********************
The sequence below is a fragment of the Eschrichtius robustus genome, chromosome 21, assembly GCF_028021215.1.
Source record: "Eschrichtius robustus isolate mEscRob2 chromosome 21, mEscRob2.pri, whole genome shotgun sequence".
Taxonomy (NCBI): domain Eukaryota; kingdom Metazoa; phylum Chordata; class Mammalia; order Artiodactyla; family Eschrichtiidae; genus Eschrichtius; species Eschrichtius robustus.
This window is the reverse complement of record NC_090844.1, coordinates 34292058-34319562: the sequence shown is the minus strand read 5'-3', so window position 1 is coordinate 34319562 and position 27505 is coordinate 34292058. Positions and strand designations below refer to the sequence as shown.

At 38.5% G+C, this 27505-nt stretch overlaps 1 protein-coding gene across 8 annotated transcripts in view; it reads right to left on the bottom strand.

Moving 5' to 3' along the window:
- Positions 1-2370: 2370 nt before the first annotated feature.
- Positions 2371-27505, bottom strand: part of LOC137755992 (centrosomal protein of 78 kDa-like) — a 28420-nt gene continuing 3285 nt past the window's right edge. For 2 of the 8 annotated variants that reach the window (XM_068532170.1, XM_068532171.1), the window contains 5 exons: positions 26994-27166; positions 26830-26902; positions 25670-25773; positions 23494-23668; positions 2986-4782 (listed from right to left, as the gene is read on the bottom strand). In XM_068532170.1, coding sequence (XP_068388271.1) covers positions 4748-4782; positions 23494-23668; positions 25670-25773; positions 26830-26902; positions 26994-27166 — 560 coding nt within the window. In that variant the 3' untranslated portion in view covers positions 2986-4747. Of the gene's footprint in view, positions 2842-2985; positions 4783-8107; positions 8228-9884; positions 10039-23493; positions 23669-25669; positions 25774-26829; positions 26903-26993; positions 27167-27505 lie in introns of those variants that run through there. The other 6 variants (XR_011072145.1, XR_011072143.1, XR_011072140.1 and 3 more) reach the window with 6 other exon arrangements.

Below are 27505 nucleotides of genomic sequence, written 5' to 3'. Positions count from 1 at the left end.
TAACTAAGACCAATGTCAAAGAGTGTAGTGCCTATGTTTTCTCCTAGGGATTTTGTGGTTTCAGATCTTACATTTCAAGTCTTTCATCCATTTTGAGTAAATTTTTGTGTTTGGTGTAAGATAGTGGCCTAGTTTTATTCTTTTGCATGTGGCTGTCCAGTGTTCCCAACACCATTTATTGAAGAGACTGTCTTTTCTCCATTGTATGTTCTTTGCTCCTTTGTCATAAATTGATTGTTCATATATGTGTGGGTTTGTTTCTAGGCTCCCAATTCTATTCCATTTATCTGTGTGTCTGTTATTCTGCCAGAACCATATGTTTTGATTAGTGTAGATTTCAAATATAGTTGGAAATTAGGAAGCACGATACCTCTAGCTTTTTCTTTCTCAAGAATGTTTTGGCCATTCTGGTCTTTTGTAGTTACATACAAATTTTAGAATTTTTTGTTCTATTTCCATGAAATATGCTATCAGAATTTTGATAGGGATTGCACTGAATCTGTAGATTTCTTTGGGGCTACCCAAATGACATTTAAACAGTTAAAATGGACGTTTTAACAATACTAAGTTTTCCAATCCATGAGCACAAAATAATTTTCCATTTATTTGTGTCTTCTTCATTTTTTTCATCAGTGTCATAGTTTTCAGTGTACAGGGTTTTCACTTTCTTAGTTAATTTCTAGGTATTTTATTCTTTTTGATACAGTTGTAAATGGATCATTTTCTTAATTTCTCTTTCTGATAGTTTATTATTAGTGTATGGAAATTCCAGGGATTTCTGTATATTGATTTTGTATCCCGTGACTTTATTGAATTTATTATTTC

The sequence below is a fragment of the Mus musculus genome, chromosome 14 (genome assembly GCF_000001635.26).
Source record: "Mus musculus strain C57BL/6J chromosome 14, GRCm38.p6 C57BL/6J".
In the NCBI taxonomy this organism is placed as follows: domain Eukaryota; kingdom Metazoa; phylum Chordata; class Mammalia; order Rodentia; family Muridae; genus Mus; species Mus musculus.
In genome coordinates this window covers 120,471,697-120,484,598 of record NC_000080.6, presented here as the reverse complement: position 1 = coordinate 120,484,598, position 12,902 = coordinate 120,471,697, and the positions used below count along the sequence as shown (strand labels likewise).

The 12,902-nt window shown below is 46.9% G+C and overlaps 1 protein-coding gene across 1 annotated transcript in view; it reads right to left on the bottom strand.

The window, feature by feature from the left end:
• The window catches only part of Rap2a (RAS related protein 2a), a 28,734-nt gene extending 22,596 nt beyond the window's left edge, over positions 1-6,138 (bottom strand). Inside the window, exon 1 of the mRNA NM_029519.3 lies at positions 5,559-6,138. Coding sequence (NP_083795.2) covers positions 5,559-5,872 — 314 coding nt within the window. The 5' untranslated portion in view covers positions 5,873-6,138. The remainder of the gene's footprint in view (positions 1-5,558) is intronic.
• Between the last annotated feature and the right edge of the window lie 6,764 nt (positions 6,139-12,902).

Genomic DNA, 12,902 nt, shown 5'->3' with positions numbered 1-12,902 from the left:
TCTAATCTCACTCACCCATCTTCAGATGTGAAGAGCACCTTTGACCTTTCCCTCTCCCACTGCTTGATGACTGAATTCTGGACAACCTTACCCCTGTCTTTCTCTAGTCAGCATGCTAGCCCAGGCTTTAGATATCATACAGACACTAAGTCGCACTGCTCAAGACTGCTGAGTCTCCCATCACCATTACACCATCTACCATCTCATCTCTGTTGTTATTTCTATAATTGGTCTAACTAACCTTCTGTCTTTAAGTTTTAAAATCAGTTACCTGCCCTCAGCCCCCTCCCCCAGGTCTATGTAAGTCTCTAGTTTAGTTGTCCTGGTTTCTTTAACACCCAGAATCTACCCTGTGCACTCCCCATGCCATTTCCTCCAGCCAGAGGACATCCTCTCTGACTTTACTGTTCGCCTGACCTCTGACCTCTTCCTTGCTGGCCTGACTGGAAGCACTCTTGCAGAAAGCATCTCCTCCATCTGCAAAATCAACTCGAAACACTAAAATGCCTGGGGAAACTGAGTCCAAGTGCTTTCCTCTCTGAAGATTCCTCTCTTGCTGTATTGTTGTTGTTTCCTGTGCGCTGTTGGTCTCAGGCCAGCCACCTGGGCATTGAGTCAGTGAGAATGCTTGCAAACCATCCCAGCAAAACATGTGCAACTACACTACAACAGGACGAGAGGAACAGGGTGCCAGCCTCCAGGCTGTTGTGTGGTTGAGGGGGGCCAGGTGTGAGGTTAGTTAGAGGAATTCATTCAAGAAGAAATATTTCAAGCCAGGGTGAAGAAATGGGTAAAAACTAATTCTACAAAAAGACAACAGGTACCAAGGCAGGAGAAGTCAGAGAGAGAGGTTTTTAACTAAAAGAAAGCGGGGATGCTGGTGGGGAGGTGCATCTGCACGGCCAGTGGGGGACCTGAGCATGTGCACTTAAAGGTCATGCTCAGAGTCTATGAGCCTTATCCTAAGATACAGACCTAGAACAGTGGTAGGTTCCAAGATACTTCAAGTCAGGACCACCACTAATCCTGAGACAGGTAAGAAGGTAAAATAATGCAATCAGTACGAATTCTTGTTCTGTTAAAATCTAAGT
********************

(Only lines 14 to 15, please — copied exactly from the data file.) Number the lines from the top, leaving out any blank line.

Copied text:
In genome coordinates this window covers 120,471,697-120,484,598 of record NC_000080.6, presented here as the reverse complement: position 1 = coordinate 120,484,598, position 12,902 = coordinate 120,471,697, and the positions used below count along the sequence as shown (strand labels likewise).

The 12,902-nt window shown below is 46.9% G+C and overlaps 1 protein-coding gene across 1 annotated transcript in view; it reads right to left on the bottom strand.